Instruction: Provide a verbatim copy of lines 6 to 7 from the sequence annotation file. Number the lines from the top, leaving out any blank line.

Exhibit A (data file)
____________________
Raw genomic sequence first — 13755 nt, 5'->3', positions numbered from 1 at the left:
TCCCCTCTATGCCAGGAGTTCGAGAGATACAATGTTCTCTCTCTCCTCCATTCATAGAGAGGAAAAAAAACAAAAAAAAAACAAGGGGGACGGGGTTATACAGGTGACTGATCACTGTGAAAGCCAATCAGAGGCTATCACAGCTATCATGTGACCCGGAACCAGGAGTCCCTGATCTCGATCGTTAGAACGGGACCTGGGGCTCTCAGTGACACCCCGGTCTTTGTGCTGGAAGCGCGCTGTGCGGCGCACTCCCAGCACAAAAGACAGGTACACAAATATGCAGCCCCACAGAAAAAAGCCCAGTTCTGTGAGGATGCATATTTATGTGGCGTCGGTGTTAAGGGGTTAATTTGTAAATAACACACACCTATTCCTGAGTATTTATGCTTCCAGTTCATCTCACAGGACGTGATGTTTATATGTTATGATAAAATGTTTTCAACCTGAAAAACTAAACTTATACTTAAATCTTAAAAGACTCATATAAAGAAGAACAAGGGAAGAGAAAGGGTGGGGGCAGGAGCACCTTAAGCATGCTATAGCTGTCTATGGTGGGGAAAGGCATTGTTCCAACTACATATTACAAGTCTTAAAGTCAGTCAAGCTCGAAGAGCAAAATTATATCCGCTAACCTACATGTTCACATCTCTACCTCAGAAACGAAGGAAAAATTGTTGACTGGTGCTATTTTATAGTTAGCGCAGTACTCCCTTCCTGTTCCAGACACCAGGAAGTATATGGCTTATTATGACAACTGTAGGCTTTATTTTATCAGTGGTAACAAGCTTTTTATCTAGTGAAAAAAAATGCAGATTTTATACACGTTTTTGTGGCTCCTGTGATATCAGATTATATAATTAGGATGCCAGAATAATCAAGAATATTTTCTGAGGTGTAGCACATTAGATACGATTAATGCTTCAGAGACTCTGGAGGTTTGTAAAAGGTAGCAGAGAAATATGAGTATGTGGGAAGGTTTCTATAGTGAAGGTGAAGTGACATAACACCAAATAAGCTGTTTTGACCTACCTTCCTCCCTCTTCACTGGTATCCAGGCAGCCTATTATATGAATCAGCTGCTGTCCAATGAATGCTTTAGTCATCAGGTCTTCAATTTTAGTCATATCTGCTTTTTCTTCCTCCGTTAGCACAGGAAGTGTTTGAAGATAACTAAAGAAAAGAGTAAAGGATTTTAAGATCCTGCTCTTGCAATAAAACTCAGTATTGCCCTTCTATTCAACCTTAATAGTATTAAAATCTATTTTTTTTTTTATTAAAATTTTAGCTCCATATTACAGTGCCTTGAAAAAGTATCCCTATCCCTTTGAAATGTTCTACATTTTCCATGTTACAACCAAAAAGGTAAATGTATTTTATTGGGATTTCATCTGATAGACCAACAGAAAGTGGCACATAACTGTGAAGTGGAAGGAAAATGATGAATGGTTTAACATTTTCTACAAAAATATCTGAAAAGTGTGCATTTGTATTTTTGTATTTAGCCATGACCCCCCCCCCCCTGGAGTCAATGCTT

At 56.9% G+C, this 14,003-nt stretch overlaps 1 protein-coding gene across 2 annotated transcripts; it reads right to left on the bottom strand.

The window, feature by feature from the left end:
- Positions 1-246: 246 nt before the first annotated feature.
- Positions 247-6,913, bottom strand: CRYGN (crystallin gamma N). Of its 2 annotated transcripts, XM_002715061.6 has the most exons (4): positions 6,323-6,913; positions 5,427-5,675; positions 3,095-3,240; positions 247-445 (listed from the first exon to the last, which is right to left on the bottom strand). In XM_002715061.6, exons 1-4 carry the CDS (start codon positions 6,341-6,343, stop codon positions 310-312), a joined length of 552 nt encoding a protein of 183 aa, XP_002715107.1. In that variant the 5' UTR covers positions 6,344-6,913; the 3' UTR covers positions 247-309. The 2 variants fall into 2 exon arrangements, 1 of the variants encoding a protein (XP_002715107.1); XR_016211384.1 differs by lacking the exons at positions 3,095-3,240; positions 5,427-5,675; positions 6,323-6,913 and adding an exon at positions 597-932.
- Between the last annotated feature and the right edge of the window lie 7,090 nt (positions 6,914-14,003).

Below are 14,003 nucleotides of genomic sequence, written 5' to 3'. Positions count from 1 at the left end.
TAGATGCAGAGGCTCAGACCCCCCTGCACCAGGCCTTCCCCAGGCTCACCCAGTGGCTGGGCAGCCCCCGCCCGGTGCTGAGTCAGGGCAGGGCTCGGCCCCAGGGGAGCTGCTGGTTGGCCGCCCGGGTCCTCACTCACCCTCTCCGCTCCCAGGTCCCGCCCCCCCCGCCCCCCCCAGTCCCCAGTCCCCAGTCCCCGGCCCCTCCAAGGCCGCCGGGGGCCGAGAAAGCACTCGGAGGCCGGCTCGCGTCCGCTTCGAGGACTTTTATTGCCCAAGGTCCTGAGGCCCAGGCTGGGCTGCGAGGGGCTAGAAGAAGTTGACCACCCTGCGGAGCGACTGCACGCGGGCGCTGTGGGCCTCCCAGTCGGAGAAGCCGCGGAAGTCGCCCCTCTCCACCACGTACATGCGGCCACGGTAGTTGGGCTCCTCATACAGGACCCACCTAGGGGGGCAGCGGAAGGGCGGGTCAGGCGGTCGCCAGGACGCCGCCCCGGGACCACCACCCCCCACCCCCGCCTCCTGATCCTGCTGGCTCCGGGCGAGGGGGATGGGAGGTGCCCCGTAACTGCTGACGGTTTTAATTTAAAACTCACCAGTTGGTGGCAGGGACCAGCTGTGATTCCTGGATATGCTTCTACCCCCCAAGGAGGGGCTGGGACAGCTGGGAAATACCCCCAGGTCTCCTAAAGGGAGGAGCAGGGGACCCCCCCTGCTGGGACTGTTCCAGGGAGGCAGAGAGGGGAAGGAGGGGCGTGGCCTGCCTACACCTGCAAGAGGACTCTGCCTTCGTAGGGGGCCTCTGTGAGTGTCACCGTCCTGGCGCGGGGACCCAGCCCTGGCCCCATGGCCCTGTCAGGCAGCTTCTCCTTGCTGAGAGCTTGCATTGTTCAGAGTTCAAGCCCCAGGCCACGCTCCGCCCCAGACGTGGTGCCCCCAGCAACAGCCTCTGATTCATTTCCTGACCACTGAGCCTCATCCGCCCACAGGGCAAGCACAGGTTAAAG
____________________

- Positions 247-6,913, bottom strand: CRYGN (crystallin gamma N). Of its 2 annotated transcripts, XM_002715061.6 has the most exons (4): positions 6,323-6,913; positions 5,427-5,675; positions 3,095-3,240; positions 247-445 (listed from the first exon to the last, which is right to left on the bottom strand). In XM_002715061.6, exons 1-4 carry the CDS (start codon positions 6,341-6,343, stop codon positions 310-312), a joined length of 552 nt encoding a protein of 183 aa, XP_002715107.1. In that variant the 5' UTR covers positions 6,344-6,913; the 3' UTR covers positions 247-309. The 2 variants fall into 2 exon arrangements, 1 of the variants encoding a protein (XP_002715107.1); XR_016211384.1 differs by lacking the exons at positions 3,095-3,240; positions 5,427-5,675; positions 6,323-6,913 and adding an exon at positions 597-932.
- Between the last annotated feature and the right edge of the window lie 7,090 nt (positions 6,914-14,003).